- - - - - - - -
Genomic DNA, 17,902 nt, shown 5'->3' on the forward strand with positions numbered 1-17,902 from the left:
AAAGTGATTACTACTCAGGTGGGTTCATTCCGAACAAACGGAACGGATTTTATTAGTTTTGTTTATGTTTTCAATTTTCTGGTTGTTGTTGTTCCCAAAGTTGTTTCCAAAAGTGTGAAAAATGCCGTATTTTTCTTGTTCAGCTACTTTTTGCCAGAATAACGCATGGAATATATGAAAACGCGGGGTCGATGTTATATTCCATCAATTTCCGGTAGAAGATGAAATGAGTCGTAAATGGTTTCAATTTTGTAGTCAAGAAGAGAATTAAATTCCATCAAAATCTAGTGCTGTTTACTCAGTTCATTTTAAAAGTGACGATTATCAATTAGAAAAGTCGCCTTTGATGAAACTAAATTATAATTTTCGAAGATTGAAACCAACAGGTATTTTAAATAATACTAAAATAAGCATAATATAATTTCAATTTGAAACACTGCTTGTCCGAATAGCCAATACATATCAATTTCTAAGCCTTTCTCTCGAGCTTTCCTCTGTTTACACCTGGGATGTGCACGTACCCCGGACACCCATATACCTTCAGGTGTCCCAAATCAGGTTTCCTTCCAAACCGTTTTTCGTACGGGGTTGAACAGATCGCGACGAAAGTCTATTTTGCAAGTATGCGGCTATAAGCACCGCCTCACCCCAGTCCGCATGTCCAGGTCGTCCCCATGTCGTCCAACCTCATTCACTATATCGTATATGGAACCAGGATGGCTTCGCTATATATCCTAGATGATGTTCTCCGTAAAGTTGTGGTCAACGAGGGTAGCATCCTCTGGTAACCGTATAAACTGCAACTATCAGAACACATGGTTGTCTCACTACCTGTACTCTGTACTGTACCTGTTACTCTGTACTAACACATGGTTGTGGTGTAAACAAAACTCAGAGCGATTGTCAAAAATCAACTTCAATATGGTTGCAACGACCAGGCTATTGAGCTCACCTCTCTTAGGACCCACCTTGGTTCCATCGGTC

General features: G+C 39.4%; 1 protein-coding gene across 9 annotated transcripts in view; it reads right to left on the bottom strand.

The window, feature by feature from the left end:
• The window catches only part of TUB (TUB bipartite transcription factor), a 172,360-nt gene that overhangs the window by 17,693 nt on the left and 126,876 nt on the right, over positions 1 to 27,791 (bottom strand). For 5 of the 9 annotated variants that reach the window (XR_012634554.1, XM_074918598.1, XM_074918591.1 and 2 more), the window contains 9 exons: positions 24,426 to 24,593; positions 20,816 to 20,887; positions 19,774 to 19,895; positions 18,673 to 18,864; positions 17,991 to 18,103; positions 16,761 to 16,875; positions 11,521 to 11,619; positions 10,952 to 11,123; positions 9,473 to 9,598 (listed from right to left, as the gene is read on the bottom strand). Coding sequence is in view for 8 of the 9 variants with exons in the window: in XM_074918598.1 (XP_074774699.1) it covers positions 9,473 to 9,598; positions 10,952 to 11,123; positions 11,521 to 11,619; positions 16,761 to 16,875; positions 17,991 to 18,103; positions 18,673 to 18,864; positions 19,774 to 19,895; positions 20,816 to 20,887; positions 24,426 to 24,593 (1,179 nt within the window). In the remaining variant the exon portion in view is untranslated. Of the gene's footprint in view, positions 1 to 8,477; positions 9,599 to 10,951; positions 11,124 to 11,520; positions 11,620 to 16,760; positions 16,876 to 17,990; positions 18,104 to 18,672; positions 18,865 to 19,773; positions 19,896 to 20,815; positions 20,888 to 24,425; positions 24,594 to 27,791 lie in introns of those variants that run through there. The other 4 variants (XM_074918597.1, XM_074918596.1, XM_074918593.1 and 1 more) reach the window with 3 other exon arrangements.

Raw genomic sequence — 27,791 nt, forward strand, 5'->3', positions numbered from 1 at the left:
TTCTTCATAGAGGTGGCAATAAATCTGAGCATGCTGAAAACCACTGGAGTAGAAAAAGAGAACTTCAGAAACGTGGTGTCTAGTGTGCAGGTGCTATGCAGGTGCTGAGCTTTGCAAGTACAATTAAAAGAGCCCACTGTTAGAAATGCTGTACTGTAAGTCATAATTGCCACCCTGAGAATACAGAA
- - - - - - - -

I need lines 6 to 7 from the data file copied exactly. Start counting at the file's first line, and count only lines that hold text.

Raw genomic sequence — 27,791 nt, forward strand, 5'->3', positions numbered from 1 at the left:
TTCTTCATAGAGGTGGCAATAAATCTGAGCATGCTGAAAACCACTGGAGTAGAAAAAGAGAACTTCAGAAACGTGGTGTCTAGTGTGCAGGTGCTATGCAGGTGCTGAGCTTTGCAAGTACAATTAAAAGAGCCCACTGTTAGAAATGCTGTACTGTAAGTCATAATTGCCACCCTGAGAATACAGAA